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NIH Adds Five Clinical/Translational Research Centers

Melinda Braskett (UCLA Health System)

Melinda Braskett is a pediatric and adult allergist who conducts research at UCLA's Food and Allergy Care Center. (UCLA Health System)

National Institutes of Health says it will provide $200 million to five U.S. health research centers to speed scientific discoveries into treatments for patients. The five-year grants are part of the Clinical and Translational Science Awards (CTSA) program, under the National Center for Research Resources (NCRR) at NIH.

CTSAs are now located at 60 institutions in 30 states and the District of Columbia. The five new institutions are:

- Pennsylvania State University, Milton S. Hershey Medical Center, Hershey. Penn State’s Clinical and Translational Science Institute includes work in biomedical informatics and software to study genetics, epigenetics and systems biology.

- University of California, Los Angeles. UCLA’s Clinical and Translational Science Institute is creating cross-disciplinary teams to address the cultural and economic diversity of Los Angeles County that poses challenges for health and disease research.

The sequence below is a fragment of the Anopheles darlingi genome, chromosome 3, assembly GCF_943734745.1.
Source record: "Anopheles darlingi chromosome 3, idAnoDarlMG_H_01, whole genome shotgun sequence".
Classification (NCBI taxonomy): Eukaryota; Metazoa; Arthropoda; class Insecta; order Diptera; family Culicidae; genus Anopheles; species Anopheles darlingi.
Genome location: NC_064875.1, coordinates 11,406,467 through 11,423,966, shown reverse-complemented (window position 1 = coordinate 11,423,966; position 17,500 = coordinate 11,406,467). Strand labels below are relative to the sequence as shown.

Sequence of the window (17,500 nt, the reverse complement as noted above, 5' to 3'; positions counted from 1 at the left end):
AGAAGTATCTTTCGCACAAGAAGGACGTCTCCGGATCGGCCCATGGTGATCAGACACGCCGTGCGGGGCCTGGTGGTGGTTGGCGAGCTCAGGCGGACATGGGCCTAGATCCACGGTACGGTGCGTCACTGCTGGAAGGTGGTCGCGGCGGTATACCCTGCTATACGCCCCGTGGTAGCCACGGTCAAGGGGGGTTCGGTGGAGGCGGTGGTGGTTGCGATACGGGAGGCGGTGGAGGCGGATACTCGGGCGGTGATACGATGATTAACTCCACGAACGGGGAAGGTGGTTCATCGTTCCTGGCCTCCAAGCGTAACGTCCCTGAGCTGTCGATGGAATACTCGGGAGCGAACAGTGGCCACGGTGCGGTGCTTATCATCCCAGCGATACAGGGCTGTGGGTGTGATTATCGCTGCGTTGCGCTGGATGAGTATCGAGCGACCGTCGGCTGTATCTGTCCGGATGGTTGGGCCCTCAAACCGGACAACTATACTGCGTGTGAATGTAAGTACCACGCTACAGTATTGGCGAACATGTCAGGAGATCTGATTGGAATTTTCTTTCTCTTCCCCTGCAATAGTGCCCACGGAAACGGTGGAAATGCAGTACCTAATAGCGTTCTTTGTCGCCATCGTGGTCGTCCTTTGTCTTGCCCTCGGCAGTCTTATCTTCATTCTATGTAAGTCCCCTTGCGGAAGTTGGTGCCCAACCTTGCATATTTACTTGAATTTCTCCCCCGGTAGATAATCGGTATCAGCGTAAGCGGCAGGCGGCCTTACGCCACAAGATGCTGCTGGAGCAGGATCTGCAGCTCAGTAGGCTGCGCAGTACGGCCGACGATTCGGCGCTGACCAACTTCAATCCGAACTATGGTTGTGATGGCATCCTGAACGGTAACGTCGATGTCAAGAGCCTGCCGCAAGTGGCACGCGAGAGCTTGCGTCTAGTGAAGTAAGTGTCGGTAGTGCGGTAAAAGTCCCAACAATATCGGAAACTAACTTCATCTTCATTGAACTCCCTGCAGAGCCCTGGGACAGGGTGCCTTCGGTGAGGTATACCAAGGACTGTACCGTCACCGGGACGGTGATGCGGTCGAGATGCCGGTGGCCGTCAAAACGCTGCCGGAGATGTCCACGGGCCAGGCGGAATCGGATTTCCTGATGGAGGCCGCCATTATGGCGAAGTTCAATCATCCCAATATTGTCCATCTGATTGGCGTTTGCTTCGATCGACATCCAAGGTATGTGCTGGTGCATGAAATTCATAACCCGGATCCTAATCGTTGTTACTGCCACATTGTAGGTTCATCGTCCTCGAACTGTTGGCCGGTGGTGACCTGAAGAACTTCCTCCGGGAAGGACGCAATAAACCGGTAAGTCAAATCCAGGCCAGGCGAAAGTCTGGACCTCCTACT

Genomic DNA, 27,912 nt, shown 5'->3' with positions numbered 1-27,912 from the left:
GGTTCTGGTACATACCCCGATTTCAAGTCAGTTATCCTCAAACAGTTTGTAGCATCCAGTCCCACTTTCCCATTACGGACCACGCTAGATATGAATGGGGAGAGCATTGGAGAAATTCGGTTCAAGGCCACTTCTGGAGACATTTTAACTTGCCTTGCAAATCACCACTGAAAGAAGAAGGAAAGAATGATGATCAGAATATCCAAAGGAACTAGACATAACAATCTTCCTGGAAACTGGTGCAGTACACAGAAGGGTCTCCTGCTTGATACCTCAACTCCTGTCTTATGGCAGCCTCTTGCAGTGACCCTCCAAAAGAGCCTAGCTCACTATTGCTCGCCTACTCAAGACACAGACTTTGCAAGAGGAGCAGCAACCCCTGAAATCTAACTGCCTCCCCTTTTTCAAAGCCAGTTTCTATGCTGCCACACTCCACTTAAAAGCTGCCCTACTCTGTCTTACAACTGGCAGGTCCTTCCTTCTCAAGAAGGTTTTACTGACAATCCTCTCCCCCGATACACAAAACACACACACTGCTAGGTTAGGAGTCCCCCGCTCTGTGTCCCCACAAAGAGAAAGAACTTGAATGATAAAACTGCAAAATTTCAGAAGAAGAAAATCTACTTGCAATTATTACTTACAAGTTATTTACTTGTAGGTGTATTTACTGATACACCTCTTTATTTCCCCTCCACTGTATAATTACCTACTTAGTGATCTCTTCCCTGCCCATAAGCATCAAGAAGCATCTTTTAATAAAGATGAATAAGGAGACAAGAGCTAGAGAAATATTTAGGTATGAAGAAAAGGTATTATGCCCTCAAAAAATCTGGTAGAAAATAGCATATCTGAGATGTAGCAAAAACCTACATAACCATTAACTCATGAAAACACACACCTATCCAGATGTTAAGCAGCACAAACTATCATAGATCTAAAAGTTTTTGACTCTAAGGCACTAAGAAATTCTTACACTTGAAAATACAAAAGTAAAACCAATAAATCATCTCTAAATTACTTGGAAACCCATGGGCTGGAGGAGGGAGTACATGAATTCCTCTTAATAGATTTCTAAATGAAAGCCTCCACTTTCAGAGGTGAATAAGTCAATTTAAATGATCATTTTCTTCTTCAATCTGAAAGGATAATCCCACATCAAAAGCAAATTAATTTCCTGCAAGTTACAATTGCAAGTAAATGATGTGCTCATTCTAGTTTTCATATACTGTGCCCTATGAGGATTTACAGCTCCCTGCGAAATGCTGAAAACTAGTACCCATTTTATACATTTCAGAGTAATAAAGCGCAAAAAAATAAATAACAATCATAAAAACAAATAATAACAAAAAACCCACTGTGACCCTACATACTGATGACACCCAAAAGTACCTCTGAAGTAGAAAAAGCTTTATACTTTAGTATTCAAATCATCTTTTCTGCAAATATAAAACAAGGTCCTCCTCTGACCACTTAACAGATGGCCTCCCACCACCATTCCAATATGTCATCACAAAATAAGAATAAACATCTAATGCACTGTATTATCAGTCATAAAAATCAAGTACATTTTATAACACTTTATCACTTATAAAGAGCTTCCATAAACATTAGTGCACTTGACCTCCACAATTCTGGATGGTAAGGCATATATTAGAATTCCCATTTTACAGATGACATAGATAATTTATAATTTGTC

- University of Kansas Medical Center, Kansas City. Kansas’s Heartland Institute for Clinical and Translational Research involves the community so that discoveries and research findings are more rapidly brought to the point of care, and promotes public/private partnerships for developing new drugs and devices.

- University of Kentucky, Lexington. At UK’s Center for Clinical and Translational Science has studies risk-related behaviors such as smoking, alcohol, drug abuse and obesity — all of which are major factors in the high rates of cancer, heart disease and diabetes in Kentucky and across Appalachia.

- University of Minnesota, Twin Cities. UMN’s Clinical and Translational Science Institute is developing an ongoing alignment with statewide health care organizations and insurers, electronic networks, special and rural community populations, the state department of health, and Mayo Clinic.

According to NCRR, the CTSA consortium has generated resources, such as a searchable database of potential industry partners to aid scientists seeking public-private partnerships to advance research into bedside applications. Another product of the consortium is a secure Web application to assist scientific teams with research data collection, sharing, and management.

Read more: NIH Panel to Study Biomedical Workforce Future

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